School assists concussed students with recovery


Dan Friedman

Concussions are frequent in sports such as football. If a student gets a concussion, they may be held out of physical and classroom activities for an extended time.

Amanda Kravitz, Sports Editor

Get hit in the head with a lacrosse ball. Take a bad fall while skiing. Go head to head in a football game. All of these can cause a concussion within moments of impact. Getting a concussion does not just mean sitting in a dark room with no electronics, but it can mean weeks of not being able to do school work or play sports.

If a student gets a concussion, depending on how serious the symptoms are, he or she can be excluded from physical and classroom activities for extended periods of time. Although concussions are painful for everyone involved, the high school has an efficient way of handling affected students.

Senior Caroline Kaplan has had a concussion since Nov. 21, 2018. Although her symptoms have improved dramatically since then, she has had to make serious alterations to her school schedule.

“In school, for a very long time, I couldn’t really do anything,” Kaplan said. “I couldn’t read or even really think at all without being in pain. I barely went to any classes, except for Spanish and English. Outside of school, I wasn’t allowed to play sports or do any physical exercise.”

According to Kaplan, she was cleared to participate in English class and Spanish class because both classes were heavily discussion based with little to no textbook reading.

Concussions are a serious injury that have to be cared for very delicately. The high school offers multiple ways for students to get back on track during recovery.

The high school offers a program called Bridge for Resilient Youth in Transition (BRYT) to provide support for students who have been absent for long periods of time. Concussed students utilize this program to ensure that they do not fall too far behind in their classes.

Junior Natalie Kramer has had a concussion for a few weeks. She visits BRYT frequently to make sure she stays on top of her work.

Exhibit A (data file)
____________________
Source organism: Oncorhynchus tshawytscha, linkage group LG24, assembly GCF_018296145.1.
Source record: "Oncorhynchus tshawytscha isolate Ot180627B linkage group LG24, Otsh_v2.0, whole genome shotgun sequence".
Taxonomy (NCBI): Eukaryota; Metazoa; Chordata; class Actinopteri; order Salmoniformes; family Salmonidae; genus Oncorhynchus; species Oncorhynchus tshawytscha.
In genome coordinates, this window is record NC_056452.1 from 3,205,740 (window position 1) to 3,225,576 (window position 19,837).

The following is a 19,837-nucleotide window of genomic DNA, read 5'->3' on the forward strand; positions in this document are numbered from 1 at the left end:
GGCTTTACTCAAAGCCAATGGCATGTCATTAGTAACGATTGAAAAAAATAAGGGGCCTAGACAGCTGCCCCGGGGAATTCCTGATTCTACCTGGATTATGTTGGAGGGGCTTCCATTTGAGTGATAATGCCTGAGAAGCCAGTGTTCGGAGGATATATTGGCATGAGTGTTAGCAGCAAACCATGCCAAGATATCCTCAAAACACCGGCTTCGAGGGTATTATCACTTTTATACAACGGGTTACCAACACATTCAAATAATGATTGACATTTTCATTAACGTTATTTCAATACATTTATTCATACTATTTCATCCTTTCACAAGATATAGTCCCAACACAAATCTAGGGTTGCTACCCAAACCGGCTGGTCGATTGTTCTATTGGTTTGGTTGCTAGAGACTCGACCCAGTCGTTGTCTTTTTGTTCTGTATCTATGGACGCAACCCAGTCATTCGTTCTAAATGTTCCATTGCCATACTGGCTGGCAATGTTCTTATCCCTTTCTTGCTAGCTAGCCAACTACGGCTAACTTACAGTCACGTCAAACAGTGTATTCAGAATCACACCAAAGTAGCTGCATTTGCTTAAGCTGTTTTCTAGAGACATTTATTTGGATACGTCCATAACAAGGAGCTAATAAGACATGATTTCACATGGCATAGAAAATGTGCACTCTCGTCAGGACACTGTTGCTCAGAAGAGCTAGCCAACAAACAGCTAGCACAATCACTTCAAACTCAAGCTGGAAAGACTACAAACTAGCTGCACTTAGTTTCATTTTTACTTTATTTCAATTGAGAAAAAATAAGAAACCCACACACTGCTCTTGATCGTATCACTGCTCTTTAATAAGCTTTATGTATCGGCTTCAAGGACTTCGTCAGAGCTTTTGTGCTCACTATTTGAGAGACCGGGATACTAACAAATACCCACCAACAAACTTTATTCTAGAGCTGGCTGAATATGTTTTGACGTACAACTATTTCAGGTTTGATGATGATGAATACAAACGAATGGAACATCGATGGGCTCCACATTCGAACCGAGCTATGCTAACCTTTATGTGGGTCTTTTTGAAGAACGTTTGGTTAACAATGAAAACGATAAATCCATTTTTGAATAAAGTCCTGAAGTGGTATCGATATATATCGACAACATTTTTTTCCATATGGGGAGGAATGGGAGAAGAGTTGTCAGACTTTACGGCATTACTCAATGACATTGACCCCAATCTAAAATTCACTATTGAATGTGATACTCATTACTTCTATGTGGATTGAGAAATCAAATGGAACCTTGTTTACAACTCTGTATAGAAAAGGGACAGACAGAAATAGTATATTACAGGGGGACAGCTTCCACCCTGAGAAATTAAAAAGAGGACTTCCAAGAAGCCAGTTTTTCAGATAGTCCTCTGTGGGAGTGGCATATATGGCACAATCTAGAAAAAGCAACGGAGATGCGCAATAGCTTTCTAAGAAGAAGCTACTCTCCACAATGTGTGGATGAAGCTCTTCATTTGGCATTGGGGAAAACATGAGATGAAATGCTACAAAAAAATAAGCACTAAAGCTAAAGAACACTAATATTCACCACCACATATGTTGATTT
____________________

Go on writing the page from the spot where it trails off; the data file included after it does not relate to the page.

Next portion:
“I go to BRYT during my tutorial block. I use the time to catch up with the teachers in BRYT and plan any days when I need to retake a test, or something like that. I also will use the time to catch up on any missing work that I need to do.”

Kramer said that there are always people and teachers working in the BRYT room. She feels supported by the teachers, who help make the process of reintegrating back into a regular school schedule much more manageable.

While there are other forms of support in the school, such as nurses and teachers, BRYT offers students support and a room for a break. Kaplan uses BRYT for school assignments and daily work.

“In the beginning, when my concussion was much worse, I couldn’t do a lot of the assignments from my teachers. So I would come to BRYT and work for 20 minutes and then take a long break to let my brain relax and to prevent it from overworking-which was super frustrating,” Kaplan said. “More recently, since my symptoms have been a lot better, I go to BRYT and get my work done or take makeup tests. For some classes, the teachers in BRYT help out the kids with more of the basic homework. They help coordinate with the teachers for making up assignments.”

Junior India Stevenson has a less severe concussion, so she does not participate in the BRYT program. However, the school has helped her through it despite the fact that her concussion is less serious.

“I think the school is helpful when it comes to dealing with concussions because they have their own protocol,” Stevenson said. “They are also reputable for dealing with concussions; even my doctor knew that the high school takes special measures to help students with concussions. The high school also doesn’t push you to do anything until they are sure you’re ready.”

Kaplan feels that the school has handled her concussion well. Although she wants to get back to the way things were before her concussion, the school has continued to support her.

“I think the school is really helpful. Sometimes, it can almost feel like a little too much help because I just want to get back to where I was before the concussion. It sucks because I’ve played sports every single season that I’ve been at the high school, and I can’t play right now,” Kaplan said. “When the school is constantly reminding you that you can’t participate in sports or that college essays are due soon, it is really stressful. But all my teachers have been putting my health before my grades and they have been really helpful.”